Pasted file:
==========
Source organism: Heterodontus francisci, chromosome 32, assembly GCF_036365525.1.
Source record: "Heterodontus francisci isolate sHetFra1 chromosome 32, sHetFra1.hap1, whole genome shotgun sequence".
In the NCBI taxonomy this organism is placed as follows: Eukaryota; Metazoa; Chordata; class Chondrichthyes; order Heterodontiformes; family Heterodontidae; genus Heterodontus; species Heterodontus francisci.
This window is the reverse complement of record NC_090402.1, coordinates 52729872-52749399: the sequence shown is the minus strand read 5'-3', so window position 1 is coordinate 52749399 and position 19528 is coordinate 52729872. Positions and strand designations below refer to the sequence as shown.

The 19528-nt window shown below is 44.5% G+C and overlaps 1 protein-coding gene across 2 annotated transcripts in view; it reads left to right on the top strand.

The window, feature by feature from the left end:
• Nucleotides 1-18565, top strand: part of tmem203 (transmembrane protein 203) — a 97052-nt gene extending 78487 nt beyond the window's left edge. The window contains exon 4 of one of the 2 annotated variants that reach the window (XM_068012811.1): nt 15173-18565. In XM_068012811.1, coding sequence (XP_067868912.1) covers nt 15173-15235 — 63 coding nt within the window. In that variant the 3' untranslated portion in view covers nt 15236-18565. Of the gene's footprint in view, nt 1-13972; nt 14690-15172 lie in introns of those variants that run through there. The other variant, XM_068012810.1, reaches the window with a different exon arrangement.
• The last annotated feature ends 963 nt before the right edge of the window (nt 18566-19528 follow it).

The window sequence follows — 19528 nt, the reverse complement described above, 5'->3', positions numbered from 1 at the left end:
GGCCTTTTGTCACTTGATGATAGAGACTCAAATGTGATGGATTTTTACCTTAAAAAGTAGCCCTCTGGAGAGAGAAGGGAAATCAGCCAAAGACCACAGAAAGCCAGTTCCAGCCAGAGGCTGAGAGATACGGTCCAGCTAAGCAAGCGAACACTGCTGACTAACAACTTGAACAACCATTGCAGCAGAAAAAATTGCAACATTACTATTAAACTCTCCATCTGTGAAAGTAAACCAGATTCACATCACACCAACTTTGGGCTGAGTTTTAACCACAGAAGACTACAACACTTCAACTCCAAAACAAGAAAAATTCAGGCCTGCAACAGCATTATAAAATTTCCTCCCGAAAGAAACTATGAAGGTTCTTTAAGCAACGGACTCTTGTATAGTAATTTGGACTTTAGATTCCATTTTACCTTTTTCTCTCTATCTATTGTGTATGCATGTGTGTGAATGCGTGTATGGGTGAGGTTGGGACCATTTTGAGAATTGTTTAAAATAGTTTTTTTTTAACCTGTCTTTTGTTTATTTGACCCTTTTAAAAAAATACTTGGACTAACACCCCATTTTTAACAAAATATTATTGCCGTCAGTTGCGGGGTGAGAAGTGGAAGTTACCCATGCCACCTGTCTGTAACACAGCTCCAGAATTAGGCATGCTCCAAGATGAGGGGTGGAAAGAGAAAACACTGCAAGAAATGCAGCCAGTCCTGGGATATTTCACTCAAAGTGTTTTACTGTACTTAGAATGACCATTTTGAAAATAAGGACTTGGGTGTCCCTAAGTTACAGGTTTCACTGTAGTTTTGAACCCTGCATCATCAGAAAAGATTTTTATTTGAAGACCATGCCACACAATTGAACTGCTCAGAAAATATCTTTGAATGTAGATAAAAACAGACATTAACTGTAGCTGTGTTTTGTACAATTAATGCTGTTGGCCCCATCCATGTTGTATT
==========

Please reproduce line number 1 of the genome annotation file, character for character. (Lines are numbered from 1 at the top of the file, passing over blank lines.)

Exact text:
Source organism: Heterodontus francisci, chromosome 32, assembly GCF_036365525.1.